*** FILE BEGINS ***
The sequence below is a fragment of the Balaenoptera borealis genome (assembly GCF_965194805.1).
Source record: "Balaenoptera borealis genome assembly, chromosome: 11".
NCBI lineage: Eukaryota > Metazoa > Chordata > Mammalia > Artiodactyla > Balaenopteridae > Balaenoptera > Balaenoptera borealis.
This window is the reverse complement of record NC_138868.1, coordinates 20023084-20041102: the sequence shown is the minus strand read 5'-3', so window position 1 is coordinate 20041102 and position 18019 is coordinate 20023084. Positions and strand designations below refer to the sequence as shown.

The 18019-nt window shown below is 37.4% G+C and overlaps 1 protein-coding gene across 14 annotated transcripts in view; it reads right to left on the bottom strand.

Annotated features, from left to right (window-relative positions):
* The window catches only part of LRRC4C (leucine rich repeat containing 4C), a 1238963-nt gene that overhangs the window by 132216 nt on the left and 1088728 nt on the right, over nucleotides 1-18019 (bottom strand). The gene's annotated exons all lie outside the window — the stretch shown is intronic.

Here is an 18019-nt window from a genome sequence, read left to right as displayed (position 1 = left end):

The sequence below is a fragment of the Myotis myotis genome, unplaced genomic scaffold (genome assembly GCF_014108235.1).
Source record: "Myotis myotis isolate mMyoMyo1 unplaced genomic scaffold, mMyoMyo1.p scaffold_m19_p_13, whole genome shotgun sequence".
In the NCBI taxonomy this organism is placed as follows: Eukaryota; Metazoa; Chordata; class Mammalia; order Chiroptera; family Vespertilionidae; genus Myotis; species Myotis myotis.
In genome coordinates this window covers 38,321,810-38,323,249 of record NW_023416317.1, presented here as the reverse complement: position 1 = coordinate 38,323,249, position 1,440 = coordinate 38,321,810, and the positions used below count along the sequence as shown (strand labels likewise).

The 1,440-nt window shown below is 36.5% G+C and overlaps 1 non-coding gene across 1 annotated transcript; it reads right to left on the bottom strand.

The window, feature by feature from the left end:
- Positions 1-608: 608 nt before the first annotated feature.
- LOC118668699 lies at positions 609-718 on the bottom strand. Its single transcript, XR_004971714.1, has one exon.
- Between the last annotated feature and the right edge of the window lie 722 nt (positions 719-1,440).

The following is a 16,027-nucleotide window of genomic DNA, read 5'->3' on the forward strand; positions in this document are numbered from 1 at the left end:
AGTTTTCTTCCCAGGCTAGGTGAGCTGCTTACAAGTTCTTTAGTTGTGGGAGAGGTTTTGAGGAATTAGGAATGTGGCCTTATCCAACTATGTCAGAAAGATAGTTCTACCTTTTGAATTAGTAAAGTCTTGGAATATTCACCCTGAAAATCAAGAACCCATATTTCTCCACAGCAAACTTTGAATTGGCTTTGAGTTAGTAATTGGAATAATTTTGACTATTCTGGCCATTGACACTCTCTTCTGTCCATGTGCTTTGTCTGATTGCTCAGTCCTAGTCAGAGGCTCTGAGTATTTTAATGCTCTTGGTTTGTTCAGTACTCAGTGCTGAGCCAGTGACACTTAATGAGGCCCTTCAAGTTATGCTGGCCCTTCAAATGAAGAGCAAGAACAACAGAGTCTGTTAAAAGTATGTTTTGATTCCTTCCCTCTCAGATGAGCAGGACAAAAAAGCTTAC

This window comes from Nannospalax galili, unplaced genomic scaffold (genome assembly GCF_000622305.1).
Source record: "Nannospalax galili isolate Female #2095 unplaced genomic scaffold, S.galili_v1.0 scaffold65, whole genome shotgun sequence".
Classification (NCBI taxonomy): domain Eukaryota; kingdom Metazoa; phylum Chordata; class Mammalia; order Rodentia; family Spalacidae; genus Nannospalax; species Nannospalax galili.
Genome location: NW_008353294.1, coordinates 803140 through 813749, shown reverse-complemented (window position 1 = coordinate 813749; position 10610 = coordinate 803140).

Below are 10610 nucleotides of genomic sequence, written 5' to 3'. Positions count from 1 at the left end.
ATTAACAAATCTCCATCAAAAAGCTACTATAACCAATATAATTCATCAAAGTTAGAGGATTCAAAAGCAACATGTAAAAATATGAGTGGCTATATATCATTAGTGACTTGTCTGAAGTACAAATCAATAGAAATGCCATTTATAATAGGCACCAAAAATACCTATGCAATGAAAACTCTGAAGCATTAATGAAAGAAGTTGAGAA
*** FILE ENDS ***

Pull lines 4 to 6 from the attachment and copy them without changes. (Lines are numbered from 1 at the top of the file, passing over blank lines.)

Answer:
This window is the reverse complement of record NC_138868.1, coordinates 20023084-20041102: the sequence shown is the minus strand read 5'-3', so window position 1 is coordinate 20041102 and position 18019 is coordinate 20023084. Positions and strand designations below refer to the sequence as shown.

The 18019-nt window shown below is 37.4% G+C and overlaps 1 protein-coding gene across 14 annotated transcripts in view; it reads right to left on the bottom strand.

Annotated features, from left to right (window-relative positions):